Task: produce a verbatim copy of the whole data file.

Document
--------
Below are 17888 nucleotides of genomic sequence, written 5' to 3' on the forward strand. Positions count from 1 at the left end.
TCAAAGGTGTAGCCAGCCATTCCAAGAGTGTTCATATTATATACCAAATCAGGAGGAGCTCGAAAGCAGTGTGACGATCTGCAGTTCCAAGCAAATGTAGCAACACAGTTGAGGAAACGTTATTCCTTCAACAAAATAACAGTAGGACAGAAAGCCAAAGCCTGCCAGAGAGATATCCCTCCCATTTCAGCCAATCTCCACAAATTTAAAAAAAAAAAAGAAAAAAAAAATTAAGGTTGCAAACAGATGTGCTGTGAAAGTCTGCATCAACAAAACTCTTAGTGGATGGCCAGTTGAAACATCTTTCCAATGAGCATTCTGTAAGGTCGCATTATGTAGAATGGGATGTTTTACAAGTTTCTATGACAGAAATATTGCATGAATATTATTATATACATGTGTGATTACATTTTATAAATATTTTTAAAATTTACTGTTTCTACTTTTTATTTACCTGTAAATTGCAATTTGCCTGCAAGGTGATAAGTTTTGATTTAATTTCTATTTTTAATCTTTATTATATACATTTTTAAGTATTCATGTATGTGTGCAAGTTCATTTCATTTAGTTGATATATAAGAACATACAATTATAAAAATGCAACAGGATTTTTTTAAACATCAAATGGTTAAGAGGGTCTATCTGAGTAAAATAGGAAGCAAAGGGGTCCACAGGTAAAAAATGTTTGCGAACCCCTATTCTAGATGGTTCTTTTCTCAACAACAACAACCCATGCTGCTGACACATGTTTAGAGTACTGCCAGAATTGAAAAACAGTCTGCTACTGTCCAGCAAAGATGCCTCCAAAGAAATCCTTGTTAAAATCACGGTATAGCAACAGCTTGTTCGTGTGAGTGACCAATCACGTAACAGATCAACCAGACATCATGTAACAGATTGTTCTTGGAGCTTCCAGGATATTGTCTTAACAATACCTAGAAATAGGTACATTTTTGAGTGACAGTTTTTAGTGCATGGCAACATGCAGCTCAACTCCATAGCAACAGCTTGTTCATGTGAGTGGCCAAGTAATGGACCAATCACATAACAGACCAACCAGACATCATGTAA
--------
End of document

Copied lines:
Below are 17888 nucleotides of genomic sequence, written 5' to 3' on the forward strand. Positions count from 1 at the left end.
TCAAAGGTGTAGCCAGCCATTCCAAGAGTGTTCATATTATATACCAAATCAGGAGGAGCTCGAAAGCAGTGTGACGATCTGCAGTTCCAAGCAAATGTAGCAACACAGTTGAGGAAACGTTATTCCTTCAACAAAATAACAGTAGGACAGAAAGCCAAAGCCTGCCAGAGAGATATCCCTCCCATTTCAGCCAATCTCCACAAATTTAAAAAAAAAAAAGAAAAAAAAAATTAAGGTTGCAAACAGATGTGCTGTGAAAGTCTGCATCAACAAAACTCTTAGTGGATGGCCAGTTGAAACATCTTTCCAATGAGCATTCTGTAAGGTCGCATTATGTAGAATGGGATGTTTTACAAGTTTCTATGACAGAAATATTGCATGAATATTATTATATACATGTGTGATTACATTTTATAAATATTTTTAAAATTTACTGTTTCTACTTTTTATTTACCTGTAAATTGCAATTTGCCTGCAAGGTGATAAGTTTTGATTTAATTTCTATTTTTAATCTTTATTATATACATTTTTAAGTATTCATGTATGTGTGCAAGTTCATTTCATTTAGTTGATATATAAGAACATACAATTATAAAAATGCAACAGGATTTTTTTAAACATCAAATGGTTAAGAGGGTCTATCTGAGTAAAATAGGAAGCAAAGGGGTCCACAGGTAAAAAATGTTTGCGAACCCCTATTCTAGATGGTTCTTTTCTCAACAACAACAACCCATGCTGCTGACACATGTTTAGAGTACTGCCAGAATTGAAAAACAGTCTGCTACTGTCCAGCAAAGATGCCTCCAAAGAAATCCTTGTTAAAATCACGGTATAGCAACAGCTTGTTCGTGTGAGTGACCAATCACGTAACAGATCAACCAGACATCATGTAACAGATTGTTCTTGGAGCTTCCAGGATATTGTCTTAACAATACCTAGAAATAGGTACATTTTTGAGTGACAGTTTTTAGTGCATGGCAACATGCAGCTCAACTCCATAGCAACAGCTTGTTCATGTGAGTGGCCAAGTAATGGACCAATCACATAACAGACCAACCAGACATCATGTAA